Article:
The project and the lawsuit

The City of Elk Grove, located in Sacramento County, has denied the development of a 66-unit housing project called Oak Rose Apartments, aimed at providing permanent housing at rents affordable by homeless individuals. The project met low-income parameters and was subject to a streamlined, ministerial approval process under Senate Bill (SB) 35.

The city’s denial of the housing project resulted in a lawsuit filed against the city by the California Attorney General Rob Bonta and the California Department of Housing and Community Development (HCD).

The lawsuit, filed May 1, 2023, alleges the city’s denial of the project violates state laws, including:

  • SB 35 as enacted into law;
  • the Housing Accountability Act (HAA);
  • the Nondiscrimination in Land Use Law; and
  • the Affirmatively Furthering Fair Housing statute (AFFH).

The city denied the project claiming it did not meet zoning standards making it ineligible for SB 35 ministerial review and thus the issuance of a building permit. The Attorney General’s lawsuit sought injunctive relief requiring Elk Grove to approve the project and remain compliant with state law.

While on one hand the city denied the low-income housing project, they then approved a similarly situated, market-rate housing development located within the same neighborhood. This project did not have commercial uses on the ground floor, the main claim for denial of Oak Rose Apartments, but was approved without a low-income housing component.

The state agencies’ actions are a continued effort at supporting general population access to housing in California.

NIMBYism on display

California has the largest homeless population of any state, with 161,548 people experiencing homelessness as of January 2020, according to the U.S. Department of Housing and Urban Development (HUD).

California’s acute housing shortage stems solely because of the refusal of local governments to approve low-income housing to meet the needs of, well, lower skilled employed Californians, especially families of low and moderate income.

One key factor exacerbating the housing shortage is the local desire to enforce local ordinances which are archaic, if not racist single-family zoning in conflict with preempting state housing codes. Another is local vocal opposition to enlarging the availability of housing, evidenced primarily by the not-in-my-backyard (NIMBY) sentiment politically controlling local city councils.

These local factors make it particularly difficult for any developer or builder, and investors to develop new housing supportive of workers employed locally providing necessary low-income services.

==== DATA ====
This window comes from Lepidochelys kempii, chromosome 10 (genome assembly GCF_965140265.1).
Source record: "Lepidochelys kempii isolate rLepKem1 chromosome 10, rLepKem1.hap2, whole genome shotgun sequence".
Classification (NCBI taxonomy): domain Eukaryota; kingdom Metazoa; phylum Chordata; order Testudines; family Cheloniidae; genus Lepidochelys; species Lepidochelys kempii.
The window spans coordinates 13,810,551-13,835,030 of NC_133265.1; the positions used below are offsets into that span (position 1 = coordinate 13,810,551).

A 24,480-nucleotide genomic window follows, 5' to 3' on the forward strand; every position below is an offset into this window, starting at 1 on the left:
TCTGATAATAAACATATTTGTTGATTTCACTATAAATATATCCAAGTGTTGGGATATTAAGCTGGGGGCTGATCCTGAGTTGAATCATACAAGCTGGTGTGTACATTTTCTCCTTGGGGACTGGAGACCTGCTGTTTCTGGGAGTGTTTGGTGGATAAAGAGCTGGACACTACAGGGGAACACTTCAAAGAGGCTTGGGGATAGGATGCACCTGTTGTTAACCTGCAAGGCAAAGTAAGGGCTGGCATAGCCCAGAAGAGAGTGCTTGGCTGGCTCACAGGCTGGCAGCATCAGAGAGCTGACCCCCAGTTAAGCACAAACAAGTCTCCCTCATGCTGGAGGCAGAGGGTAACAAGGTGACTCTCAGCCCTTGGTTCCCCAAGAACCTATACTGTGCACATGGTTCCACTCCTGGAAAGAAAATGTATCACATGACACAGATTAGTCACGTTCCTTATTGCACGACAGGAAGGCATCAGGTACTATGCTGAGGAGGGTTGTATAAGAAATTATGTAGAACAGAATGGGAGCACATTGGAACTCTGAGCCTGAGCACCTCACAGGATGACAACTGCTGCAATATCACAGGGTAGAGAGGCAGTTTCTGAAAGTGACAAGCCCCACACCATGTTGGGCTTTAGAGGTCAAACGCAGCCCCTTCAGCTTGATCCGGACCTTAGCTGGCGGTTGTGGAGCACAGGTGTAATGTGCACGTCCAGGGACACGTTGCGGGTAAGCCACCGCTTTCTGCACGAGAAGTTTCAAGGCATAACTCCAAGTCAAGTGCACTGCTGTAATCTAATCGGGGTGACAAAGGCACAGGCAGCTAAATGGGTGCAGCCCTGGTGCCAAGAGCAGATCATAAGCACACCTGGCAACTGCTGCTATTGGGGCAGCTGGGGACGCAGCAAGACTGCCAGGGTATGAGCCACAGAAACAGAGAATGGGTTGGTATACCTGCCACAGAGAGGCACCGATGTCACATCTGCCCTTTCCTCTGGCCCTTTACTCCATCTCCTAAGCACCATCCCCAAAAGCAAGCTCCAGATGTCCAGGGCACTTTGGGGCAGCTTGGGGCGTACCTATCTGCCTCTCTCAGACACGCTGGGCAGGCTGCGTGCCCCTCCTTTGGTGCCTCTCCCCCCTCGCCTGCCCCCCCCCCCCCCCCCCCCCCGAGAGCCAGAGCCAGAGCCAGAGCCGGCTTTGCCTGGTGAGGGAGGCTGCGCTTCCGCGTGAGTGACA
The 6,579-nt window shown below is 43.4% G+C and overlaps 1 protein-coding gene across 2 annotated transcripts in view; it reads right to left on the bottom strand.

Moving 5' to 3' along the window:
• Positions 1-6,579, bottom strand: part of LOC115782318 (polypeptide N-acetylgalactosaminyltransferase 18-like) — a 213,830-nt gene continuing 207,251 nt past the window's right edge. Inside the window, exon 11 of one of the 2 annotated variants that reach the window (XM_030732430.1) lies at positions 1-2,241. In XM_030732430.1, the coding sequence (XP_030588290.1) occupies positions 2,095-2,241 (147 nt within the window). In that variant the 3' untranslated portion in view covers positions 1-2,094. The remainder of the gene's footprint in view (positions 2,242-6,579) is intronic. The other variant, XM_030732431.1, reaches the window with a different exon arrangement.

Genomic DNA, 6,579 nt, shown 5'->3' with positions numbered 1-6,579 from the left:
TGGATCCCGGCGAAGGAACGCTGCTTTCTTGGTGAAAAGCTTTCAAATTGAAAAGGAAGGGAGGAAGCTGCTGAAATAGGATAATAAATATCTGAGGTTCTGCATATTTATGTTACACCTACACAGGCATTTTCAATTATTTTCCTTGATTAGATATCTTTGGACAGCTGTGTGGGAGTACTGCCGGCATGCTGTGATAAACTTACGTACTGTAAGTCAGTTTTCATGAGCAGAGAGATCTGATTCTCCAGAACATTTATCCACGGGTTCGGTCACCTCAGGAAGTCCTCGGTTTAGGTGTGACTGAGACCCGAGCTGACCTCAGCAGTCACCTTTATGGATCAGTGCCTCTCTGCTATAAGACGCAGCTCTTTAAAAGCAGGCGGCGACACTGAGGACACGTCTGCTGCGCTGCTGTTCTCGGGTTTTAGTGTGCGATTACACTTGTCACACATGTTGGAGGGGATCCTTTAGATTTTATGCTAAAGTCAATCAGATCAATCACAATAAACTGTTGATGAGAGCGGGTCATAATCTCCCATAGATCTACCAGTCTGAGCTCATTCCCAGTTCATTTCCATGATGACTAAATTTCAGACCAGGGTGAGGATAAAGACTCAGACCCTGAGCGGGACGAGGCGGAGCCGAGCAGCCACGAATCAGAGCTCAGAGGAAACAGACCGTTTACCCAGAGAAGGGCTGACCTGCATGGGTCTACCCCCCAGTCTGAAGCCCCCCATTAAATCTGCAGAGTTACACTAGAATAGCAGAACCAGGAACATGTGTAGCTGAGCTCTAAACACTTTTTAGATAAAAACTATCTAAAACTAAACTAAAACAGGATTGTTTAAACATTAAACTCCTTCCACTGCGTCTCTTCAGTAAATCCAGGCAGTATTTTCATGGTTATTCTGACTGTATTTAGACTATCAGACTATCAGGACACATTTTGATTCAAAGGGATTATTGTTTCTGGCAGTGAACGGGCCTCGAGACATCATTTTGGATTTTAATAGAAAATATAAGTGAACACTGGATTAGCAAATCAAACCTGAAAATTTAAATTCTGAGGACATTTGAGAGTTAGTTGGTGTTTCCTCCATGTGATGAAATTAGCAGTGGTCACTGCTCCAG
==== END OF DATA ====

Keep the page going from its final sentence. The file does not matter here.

Administratively, the objective is to set a standard for implementation which allows people to live where they work, the casita arrangement of accessory dwelling units (ADUs) being an example.

The Elk Grove planning commission and city council demonstrated NIMBY sentiments when they faulted the project in this neighborhood for not being in the “proper location.” They attempted to relocate the project to a possible alternative site, though the site suggested provided fewer resources for the future residents as remote from community services.

To combat this sort of forced housing shortage, California’s Department of Justice (DOJ) established a Housing Strike Force in 2021 aimed at advancing:

  • access to housing;
  • availability of priced right housing;
  • environmentally sustainable housing; and
  • equity in California’s housing market.

Related article:

California’s new housing strike force prepares for battle — with NIMBYs

State agencies are needed with their resources to battle it out against local political jurisdictions brazenly acting to skirt state housing laws and stifle low-income housing starts. The goal here is to take politics out of the permitting process for new housing which is administrative in nature, so real estate activity has commercial certainty of attaining objectives.

California since WWII has been increasingly committed to housing all levels of society unaffected by balkanized locals seeking to bar any equilibrium in the nature of the local population. We are a state in constant movement, with a few parochial enclaves remaining.

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